Re: Hello there, Need Camera for F1 at Silverstone Dilemma??? He

    I may have severalf high-end lenses, but I've also plenty of experience with low-end stuff, too, and still use a fair bit of it - and am certainly not too precious to recommend it when it's good value for money. I don't recommend the 75-300 because it's really not great even for the money until you're paying well under £100 for it - around £100, it's worth begging, stealing or borrowing the extra few quid for the 55-250, it really is. The 100-300 is certainly better built, but most examples I've seen the results of have been no better than the 75-300 - although I have seen and used one example that produced great results. Altogether, though, I think it's too variable to be worth the risk unless you can test it before buying.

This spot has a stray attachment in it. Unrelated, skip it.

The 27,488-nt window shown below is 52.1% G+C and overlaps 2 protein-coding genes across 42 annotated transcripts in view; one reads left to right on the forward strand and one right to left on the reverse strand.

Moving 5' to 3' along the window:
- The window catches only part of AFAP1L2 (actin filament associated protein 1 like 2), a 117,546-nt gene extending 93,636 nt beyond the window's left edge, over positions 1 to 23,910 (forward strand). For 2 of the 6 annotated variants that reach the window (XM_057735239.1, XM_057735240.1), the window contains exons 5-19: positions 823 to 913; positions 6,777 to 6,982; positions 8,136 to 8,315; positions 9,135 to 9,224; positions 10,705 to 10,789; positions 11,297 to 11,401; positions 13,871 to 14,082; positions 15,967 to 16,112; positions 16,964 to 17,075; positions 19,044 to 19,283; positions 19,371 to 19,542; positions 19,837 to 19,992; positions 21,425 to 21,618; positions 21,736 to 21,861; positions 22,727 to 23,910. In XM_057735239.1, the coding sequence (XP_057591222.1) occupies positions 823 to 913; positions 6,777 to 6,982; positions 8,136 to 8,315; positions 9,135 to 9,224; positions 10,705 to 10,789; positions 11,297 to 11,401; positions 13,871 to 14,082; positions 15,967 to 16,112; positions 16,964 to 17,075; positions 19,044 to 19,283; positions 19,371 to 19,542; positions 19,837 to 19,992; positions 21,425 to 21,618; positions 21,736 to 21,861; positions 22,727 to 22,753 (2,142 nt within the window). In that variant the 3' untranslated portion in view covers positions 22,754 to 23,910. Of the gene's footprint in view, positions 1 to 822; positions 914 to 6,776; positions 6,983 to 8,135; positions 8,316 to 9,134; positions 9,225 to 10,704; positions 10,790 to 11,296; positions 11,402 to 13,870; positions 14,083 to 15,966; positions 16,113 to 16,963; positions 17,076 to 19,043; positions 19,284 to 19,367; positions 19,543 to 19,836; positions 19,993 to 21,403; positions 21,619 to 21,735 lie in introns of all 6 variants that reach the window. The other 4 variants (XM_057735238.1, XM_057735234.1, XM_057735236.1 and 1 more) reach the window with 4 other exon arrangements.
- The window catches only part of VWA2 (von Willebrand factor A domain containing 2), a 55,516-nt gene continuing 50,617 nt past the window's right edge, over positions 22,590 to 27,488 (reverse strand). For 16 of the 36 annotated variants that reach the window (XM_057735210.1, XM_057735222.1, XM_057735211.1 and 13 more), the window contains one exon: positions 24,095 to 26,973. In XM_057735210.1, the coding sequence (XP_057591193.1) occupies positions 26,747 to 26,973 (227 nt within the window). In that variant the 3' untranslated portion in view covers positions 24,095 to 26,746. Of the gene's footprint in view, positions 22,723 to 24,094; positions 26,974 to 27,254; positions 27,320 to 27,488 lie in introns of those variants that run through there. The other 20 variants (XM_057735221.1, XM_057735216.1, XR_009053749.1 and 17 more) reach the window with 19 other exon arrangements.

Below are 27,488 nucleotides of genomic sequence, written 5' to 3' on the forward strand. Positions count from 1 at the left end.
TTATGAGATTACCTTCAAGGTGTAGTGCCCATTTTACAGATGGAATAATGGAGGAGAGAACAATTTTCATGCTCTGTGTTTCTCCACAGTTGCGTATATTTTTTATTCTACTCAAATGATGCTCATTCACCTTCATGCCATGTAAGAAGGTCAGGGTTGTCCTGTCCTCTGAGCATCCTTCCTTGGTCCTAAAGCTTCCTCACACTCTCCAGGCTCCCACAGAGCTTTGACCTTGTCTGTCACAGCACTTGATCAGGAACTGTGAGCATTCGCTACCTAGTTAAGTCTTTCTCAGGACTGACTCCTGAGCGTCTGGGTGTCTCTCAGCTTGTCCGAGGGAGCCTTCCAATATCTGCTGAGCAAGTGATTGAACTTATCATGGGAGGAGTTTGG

As regards your 300V, well I still occasionally use my 300; it's an extremely capable little camera with every feature you actually need in a light and compact form; the V was an improved version. You'll never hear me say a word against it, all the compromises were the right ones to reduce cost. However, the 28-90 has the reputation of being one of the worst three Canon lenses ever made, along with the 28-105 f4-5.6 (not the f3.5-4.5 lens, which is quite reasonable), and the original 18-55 digital kit zoom, and if you had a good one, you're probably close to unique; at that point, Canon just weren't trying with kit lenses, and quality control was certainly not great at this end of the market, so although there are a few decent ones, it's a real lottery trying to find them. That said, these lenses were up to producing reasonable 7x5 prints, which was the most that most buyers of these lenses wanted.